In the world of farmers, with growing population densities and expansion came the breakdown of isolates: this led to a further homogenization of the farmers’ gene pool, as different tribes that had adopted the new way of life lost all trace of their past tribal identities and formed new ones based on the common language of the agriculturalists and the new way of life.

With more human bodies in the farming communities, came more novel mutations, and hence more of the raw materials of selection.

Coupled with the new challenges of agriculture, for which man is unaccustomed to, the social challenges of living close to many others in villages, and, later, cities, the cognitive challenges of new symbolic systems of communication, selection further reduced diversity in key aspects of human appearance and behavior, while maintaining it, or even increasing it in others, such as resistance to pathogens.

In western Eurasia this process was pushed to its limits, and there are virtually no nomads or hunters to be found there anymore. Africa was explored by Europeans just in time to find living hunters such as the San and Pygmies still in existence there. A few centuries more, and perhaps they, too, would have beeen absorbed into the mass of expanding farmers.

I pretty much agree with this. Intuitively this seems to jibe with reports of strange looking peoples in the mythologies of many literate civilizations. One plausible explanation for trolls, witches, and fairy-folk is that the human mind is inventive, and perceives mystery and agency all around us. But another seed of these legends may simply be the conventional human tendency to de-humanize other populations. In World War I you saw a perfect illustration of this, as Americans were told that the Germans were “Huns.” This de-humanization occurred despite a substantial minority of Americans being of recent German ancestry at that time, and the Germans and Americans themselves being relatively culturally close (the American colonies were after all ruled by a dynasty of German origin just 150 years before).

495px-AinuManStilfliedBefore the expansion of agricultural peoples within the last 10,000 years perhaps there was more phenotypic diversity than we’re used to seeing around us now. As first-mover advantage allowed for the rapid demographic expansion of some groups into the “frontier” they may have absorbed or assimilated peoples of a far different countenance than themselves. One of the best examples of this seems to be the Ainu. These people retreated to Hokkaido by the historical period, but it seems likely that their near relations, the Jomon, were the indigenous people of the Japanese islands, only driven north or absorbed within the last 2,500 years by rice farmers from southern Korea, the Yayoi. Here’s the received wisdom from Wikipedia:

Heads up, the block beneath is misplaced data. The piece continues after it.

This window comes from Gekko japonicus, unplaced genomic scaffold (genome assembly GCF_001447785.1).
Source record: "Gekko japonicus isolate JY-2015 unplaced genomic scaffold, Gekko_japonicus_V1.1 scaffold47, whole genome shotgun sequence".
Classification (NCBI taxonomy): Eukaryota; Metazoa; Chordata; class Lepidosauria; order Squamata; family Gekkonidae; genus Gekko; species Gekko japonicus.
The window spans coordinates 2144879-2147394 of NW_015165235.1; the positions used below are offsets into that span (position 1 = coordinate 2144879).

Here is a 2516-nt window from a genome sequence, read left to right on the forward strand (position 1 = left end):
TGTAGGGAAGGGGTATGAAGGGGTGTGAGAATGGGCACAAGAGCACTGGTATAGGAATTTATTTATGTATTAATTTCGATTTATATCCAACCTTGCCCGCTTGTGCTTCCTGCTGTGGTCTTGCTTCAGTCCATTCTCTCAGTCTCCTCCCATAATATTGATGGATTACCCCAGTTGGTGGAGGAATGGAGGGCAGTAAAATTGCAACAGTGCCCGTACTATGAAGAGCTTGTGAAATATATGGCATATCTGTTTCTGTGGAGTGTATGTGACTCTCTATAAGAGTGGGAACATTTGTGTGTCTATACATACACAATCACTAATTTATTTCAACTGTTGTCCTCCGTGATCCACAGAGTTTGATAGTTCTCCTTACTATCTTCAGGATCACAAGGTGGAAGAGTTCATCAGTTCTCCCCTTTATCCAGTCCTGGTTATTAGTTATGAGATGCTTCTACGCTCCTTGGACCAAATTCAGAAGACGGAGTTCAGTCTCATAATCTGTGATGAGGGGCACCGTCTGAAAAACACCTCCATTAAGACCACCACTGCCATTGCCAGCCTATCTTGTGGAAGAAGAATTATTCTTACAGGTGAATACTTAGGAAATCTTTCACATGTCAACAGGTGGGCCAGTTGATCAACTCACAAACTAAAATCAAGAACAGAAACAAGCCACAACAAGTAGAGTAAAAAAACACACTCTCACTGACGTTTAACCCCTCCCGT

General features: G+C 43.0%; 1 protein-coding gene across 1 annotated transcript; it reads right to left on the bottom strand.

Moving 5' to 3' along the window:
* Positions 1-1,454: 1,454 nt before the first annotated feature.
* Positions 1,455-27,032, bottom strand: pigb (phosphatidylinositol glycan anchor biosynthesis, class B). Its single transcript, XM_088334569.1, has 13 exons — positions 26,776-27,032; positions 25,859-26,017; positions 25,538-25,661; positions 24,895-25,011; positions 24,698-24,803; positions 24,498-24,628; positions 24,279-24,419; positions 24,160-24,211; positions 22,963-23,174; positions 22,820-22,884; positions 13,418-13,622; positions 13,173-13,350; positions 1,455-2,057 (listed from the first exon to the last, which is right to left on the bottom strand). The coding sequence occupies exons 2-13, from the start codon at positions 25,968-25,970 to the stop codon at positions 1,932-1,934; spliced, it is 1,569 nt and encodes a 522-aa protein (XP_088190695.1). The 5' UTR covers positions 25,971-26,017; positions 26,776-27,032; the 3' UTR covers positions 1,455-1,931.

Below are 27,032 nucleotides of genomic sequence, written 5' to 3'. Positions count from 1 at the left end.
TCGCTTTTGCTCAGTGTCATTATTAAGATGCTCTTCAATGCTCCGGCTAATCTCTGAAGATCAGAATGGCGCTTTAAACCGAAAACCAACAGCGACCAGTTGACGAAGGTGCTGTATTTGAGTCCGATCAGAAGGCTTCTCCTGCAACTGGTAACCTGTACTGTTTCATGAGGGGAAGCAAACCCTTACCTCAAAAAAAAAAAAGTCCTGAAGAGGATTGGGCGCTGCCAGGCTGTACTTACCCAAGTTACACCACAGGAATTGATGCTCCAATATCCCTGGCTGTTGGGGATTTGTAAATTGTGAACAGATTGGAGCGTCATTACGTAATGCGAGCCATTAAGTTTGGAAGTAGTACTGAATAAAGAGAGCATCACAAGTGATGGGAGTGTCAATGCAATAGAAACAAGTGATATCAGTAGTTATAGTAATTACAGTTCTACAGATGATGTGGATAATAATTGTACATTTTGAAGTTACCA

Direct comparisons between Jōmon and Yayoi skeletons show that the two peoples are noticeably distinguishable…The Jōmon tended to be shorter, with relatively longer forearms and lower legs, more wide-set eyes, shorter and wider faces, and much more pronounced facial topography. They also have strikingly raised browridges, noses, and nose bridges. Yayoi people, on the other hand, averaged an inch or two taller, with close-set eyes, high and narrow faces, and flat browridges and noses….

When European physical anthropologists encountered the Ainu in the 19th century the standard assumption was that these hirsute people without epicanthic folds were a “Lost White Tribe.” Genetic science in the 20th science debunked this inference. The Ainu are an East Asian people, and resemble other East Asians far more than Europeans or other populations. But, their physical appearance clearly was atypical. The reality is that the “typical” East Asian physical appearance is probably a function of the demographic expansion of the Han, and later the Yayoi in Japan.

As the “world became flat” it looks like there was a “winner take all” dynamic at work.

The cult of Korea

Filed under: Culture,Korea,North Korea — Razib Khan @ 2:11 pm

There are currently some scary goings-on in the Korean peninsula. If you have some time, I recommend Inside North Korea from National Geographic. Here’s the final scene. Jump to 5 minutes.